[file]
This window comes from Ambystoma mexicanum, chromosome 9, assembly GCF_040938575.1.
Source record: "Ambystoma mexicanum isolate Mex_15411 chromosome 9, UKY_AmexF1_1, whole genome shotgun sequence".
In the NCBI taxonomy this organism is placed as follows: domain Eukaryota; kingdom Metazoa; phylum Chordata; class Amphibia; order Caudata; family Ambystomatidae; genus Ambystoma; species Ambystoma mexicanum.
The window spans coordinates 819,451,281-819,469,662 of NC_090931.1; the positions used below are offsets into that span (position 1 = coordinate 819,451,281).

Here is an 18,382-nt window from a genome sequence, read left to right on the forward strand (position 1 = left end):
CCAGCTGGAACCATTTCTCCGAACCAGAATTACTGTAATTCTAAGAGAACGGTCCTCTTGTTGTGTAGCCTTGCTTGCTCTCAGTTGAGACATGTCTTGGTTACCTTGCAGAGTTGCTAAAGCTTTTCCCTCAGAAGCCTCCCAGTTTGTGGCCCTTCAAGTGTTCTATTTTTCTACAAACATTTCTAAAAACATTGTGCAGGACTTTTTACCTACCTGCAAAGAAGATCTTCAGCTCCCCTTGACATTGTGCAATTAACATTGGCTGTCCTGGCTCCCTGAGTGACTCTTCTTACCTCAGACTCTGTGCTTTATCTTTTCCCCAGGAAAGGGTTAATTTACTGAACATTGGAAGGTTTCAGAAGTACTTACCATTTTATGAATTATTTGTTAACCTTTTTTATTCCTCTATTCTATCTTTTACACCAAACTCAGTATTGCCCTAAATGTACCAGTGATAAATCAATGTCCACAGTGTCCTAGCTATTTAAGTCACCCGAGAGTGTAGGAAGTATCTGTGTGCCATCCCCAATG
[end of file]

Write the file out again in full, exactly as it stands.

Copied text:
This window comes from Ambystoma mexicanum, chromosome 9, assembly GCF_040938575.1.
Source record: "Ambystoma mexicanum isolate Mex_15411 chromosome 9, UKY_AmexF1_1, whole genome shotgun sequence".
In the NCBI taxonomy this organism is placed as follows: domain Eukaryota; kingdom Metazoa; phylum Chordata; class Amphibia; order Caudata; family Ambystomatidae; genus Ambystoma; species Ambystoma mexicanum.
The window spans coordinates 819,451,281-819,469,662 of NC_090931.1; the positions used below are offsets into that span (position 1 = coordinate 819,451,281).

Here is an 18,382-nt window from a genome sequence, read left to right on the forward strand (position 1 = left end):
CCAGCTGGAACCATTTCTCCGAACCAGAATTACTGTAATTCTAAGAGAACGGTCCTCTTGTTGTGTAGCCTTGCTTGCTCTCAGTTGAGACATGTCTTGGTTACCTTGCAGAGTTGCTAAAGCTTTTCCCTCAGAAGCCTCCCAGTTTGTGGCCCTTCAAGTGTTCTATTTTTCTACAAACATTTCTAAAAACATTGTGCAGGACTTTTTACCTACCTGCAAAGAAGATCTTCAGCTCCCCTTGACATTGTGCAATTAACATTGGCTGTCCTGGCTCCCTGAGTGACTCTTCTTACCTCAGACTCTGTGCTTTATCTTTTCCCCAGGAAAGGGTTAATTTACTGAACATTGGAAGGTTTCAGAAGTACTTACCATTTTATGAATTATTTGTTAACCTTTTTTATTCCTCTATTCTATCTTTTACACCAAACTCAGTATTGCCCTAAATGTACCAGTGATAAATCAATGTCCACAGTGTCCTAGCTATTTAAGTCACCCGAGAGTGTAGGAAGTATCTGTGTGCCATCCCCAATG